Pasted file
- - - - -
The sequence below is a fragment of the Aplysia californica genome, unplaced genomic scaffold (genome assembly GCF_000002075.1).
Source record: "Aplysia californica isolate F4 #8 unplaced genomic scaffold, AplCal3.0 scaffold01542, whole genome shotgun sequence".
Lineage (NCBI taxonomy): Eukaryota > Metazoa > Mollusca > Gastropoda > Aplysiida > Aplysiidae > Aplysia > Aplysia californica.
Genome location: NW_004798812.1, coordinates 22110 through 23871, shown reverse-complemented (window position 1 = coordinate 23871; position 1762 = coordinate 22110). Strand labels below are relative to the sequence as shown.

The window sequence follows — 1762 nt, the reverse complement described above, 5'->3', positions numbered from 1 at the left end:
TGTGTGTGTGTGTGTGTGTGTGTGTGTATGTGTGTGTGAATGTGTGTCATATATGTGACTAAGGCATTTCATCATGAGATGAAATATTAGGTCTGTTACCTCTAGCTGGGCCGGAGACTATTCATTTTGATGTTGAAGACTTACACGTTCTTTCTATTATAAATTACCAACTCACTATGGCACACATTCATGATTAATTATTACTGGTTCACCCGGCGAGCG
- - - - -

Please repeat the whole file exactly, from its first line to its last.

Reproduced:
The sequence below is a fragment of the Aplysia californica genome, unplaced genomic scaffold (genome assembly GCF_000002075.1).
Source record: "Aplysia californica isolate F4 #8 unplaced genomic scaffold, AplCal3.0 scaffold01542, whole genome shotgun sequence".
Lineage (NCBI taxonomy): Eukaryota > Metazoa > Mollusca > Gastropoda > Aplysiida > Aplysiidae > Aplysia > Aplysia californica.
Genome location: NW_004798812.1, coordinates 22110 through 23871, shown reverse-complemented (window position 1 = coordinate 23871; position 1762 = coordinate 22110). Strand labels below are relative to the sequence as shown.

The window sequence follows — 1762 nt, the reverse complement described above, 5'->3', positions numbered from 1 at the left end:
TGTGTGTGTGTGTGTGTGTGTGTGTGTATGTGTGTGTGAATGTGTGTCATATATGTGACTAAGGCATTTCATCATGAGATGAAATATTAGGTCTGTTACCTCTAGCTGGGCCGGAGACTATTCATTTTGATGTTGAAGACTTACACGTTCTTTCTATTATAAATTACCAACTCACTATGGCACACATTCATGATTAATTATTACTGGTTCACCCGGCGAGCG